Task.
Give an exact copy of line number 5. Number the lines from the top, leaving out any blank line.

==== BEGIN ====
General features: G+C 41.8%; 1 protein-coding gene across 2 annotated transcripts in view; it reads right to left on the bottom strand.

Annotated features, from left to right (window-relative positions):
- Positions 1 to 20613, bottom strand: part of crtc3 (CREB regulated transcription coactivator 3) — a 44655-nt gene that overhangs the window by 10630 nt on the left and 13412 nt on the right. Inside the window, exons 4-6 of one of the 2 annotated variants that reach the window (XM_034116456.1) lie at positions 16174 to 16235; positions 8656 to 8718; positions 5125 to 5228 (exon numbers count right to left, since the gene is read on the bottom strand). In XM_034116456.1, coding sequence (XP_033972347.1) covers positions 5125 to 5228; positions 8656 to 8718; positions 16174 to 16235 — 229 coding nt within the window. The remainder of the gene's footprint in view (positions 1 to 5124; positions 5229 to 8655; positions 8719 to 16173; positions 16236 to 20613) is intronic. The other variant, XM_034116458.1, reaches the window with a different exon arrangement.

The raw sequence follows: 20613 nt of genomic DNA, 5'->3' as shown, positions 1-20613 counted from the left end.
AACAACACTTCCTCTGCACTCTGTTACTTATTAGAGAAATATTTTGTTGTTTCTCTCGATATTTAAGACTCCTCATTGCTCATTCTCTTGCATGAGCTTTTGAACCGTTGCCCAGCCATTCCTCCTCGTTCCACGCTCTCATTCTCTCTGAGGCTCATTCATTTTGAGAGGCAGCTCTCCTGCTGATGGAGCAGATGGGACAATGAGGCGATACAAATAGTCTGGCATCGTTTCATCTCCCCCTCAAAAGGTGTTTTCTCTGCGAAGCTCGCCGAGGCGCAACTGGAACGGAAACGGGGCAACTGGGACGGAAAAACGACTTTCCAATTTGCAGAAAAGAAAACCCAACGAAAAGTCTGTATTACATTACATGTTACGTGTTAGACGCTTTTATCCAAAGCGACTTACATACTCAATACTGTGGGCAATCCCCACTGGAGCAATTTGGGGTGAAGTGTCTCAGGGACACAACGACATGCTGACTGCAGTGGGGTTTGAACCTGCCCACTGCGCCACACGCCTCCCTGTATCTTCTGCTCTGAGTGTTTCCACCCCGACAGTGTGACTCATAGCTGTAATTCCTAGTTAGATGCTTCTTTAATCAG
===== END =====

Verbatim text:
AACAACACTTCCTCTGCACTCTGTTACTTATTAGAGAAATATTTTGTTGTTTCTCTCGATATTTAAGACTCCTCATTGCTCATTCTCTTGCATGAGCTTTTGAACCGTTGCCCAGCCATTCCTCCTCGTTCCACGCTCTCATTCTCTCTGAGGCTCATTCATTTTGAGAGGCAGCTCTCCTGCTGATGGAGCAGATGGGACAATGAGGCGATACAAATAGTCTGGCATCGTTTCATCTCCCCCTCAAAAGGTGTTTTCTCTGCGAAGCTCGCCGAGGCGCAACTGGAACGGAAACGGGGCAACTGGGACGGAAAAACGACTTTCCAATTTGCAGAAAAGAAAACCCAACGAAAAGTCTGTATTACATTACATGTTACGTGTTAGACGCTTTTATCCAAAGCGACTTACATACTCAATACTGTGGGCAATCCCCACTGGAGCAATTTGGGGTGAAGTGTCTCAGGGACACAACGACATGCTGACTGCAGTGGGGTTTGAACCTGCCCACTGCGCCACACGCCTCCCTGTATCTTCTGCTCTGAGTGTTTCCACCCCGACAGTGTGACTCATAGCTGTAATTCCTAGTTAGATGCTTCTTTAATCAG